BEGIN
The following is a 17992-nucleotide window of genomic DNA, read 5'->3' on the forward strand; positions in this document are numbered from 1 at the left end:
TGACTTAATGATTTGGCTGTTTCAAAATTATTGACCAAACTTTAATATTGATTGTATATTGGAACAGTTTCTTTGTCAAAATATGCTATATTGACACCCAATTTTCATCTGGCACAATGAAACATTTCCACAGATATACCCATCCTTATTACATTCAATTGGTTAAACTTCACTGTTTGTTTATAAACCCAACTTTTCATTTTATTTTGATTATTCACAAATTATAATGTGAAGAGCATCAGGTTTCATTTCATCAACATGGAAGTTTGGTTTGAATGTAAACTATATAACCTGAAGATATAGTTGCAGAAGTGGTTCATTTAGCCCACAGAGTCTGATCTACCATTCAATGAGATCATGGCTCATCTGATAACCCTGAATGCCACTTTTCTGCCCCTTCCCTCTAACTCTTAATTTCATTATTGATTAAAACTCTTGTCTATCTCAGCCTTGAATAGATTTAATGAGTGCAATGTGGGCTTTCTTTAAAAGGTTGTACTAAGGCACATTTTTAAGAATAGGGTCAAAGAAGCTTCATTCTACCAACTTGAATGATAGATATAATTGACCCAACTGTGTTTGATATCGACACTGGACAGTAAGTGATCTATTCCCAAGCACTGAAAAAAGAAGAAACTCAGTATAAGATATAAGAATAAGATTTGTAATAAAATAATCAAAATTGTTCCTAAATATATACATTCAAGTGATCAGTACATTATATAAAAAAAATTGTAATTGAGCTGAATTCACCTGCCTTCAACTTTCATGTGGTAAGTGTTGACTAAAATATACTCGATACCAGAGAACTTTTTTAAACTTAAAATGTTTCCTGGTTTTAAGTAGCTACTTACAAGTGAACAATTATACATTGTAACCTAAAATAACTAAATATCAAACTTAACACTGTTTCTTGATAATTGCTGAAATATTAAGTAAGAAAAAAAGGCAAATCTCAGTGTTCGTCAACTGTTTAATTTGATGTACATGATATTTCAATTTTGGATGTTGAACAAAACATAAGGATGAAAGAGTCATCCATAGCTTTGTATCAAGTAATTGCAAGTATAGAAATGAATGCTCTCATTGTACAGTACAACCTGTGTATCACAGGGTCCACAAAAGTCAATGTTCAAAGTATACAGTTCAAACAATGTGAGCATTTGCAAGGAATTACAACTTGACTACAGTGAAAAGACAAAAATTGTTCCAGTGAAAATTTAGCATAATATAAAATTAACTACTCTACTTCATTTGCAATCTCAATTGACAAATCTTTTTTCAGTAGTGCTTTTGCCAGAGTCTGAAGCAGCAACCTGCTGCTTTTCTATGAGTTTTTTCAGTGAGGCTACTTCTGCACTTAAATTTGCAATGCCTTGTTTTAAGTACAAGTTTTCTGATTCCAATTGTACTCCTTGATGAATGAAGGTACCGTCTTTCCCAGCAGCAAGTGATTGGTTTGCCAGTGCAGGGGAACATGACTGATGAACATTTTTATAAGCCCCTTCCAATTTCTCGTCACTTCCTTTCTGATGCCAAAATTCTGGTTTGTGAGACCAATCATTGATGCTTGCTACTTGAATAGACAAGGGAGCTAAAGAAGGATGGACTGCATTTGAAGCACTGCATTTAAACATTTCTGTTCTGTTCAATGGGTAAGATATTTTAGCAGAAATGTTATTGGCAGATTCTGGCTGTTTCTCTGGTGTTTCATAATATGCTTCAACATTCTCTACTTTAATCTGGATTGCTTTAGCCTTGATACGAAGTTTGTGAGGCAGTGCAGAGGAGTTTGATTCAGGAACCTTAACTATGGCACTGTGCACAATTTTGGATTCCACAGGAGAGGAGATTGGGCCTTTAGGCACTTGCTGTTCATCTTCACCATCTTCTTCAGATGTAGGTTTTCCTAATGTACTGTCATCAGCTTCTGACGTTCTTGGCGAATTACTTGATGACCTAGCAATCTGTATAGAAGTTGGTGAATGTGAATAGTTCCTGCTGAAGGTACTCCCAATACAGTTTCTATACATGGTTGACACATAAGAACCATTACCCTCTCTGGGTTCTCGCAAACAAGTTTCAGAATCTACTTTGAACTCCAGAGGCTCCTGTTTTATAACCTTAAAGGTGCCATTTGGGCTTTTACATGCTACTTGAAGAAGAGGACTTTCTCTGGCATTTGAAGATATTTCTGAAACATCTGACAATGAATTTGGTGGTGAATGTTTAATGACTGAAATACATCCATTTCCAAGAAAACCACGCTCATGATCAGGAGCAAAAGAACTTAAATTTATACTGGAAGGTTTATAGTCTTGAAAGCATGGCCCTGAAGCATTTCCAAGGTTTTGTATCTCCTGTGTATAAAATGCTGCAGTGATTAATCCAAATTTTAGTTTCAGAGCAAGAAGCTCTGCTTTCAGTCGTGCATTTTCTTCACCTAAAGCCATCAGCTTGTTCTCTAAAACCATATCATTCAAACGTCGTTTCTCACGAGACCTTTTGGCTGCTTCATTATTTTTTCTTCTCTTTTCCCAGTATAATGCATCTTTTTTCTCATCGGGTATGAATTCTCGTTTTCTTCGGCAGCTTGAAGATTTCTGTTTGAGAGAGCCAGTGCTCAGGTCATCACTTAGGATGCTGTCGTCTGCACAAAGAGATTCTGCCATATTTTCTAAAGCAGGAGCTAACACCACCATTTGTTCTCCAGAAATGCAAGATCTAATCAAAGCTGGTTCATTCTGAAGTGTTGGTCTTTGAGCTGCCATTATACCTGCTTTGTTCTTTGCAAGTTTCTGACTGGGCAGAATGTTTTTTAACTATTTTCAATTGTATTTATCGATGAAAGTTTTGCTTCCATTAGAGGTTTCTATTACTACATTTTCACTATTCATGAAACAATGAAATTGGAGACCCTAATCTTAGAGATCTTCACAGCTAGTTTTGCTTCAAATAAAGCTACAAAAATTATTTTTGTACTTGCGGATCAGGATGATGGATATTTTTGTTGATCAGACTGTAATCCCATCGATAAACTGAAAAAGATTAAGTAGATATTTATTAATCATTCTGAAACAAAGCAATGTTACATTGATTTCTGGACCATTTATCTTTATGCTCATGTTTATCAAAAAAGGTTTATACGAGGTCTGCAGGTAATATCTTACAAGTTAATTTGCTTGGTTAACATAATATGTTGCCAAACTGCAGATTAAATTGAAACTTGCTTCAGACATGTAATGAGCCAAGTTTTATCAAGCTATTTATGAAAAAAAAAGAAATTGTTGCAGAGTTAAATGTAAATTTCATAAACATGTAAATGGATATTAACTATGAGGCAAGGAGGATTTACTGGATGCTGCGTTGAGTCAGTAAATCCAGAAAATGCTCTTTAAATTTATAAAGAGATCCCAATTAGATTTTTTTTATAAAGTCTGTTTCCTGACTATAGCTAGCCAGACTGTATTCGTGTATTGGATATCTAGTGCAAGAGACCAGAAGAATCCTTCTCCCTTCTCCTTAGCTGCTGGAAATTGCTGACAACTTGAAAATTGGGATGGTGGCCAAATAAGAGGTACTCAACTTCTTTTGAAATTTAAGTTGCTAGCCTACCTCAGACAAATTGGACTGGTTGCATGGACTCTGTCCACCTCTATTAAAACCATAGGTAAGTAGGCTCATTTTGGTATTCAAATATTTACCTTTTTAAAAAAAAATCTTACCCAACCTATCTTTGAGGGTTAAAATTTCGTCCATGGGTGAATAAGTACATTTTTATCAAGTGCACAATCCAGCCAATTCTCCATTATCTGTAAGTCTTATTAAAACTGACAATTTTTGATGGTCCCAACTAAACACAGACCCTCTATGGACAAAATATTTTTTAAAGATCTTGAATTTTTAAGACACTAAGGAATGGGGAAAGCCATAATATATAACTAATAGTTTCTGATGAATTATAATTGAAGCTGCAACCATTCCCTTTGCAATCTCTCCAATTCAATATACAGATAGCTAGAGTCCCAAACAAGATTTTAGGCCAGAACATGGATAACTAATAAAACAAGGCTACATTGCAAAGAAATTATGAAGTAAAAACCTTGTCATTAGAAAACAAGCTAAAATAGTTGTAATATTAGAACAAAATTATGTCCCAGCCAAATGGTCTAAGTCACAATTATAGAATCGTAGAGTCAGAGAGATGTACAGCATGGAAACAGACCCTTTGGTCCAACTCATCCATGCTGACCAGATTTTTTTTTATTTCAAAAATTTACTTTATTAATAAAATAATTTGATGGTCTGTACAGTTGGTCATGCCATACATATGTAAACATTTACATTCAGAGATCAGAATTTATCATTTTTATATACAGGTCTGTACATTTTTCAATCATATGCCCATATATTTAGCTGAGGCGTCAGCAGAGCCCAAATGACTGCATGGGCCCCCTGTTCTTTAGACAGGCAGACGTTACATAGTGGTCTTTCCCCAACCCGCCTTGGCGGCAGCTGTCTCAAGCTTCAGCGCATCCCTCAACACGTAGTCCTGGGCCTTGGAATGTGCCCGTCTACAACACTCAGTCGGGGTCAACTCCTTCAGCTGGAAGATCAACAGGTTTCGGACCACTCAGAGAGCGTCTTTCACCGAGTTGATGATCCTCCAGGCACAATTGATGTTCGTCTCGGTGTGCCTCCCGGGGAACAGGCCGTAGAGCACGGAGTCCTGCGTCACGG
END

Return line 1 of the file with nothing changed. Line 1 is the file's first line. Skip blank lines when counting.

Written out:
The following is a 17992-nucleotide window of genomic DNA, read 5'->3' on the forward strand; positions in this document are numbered from 1 at the left end: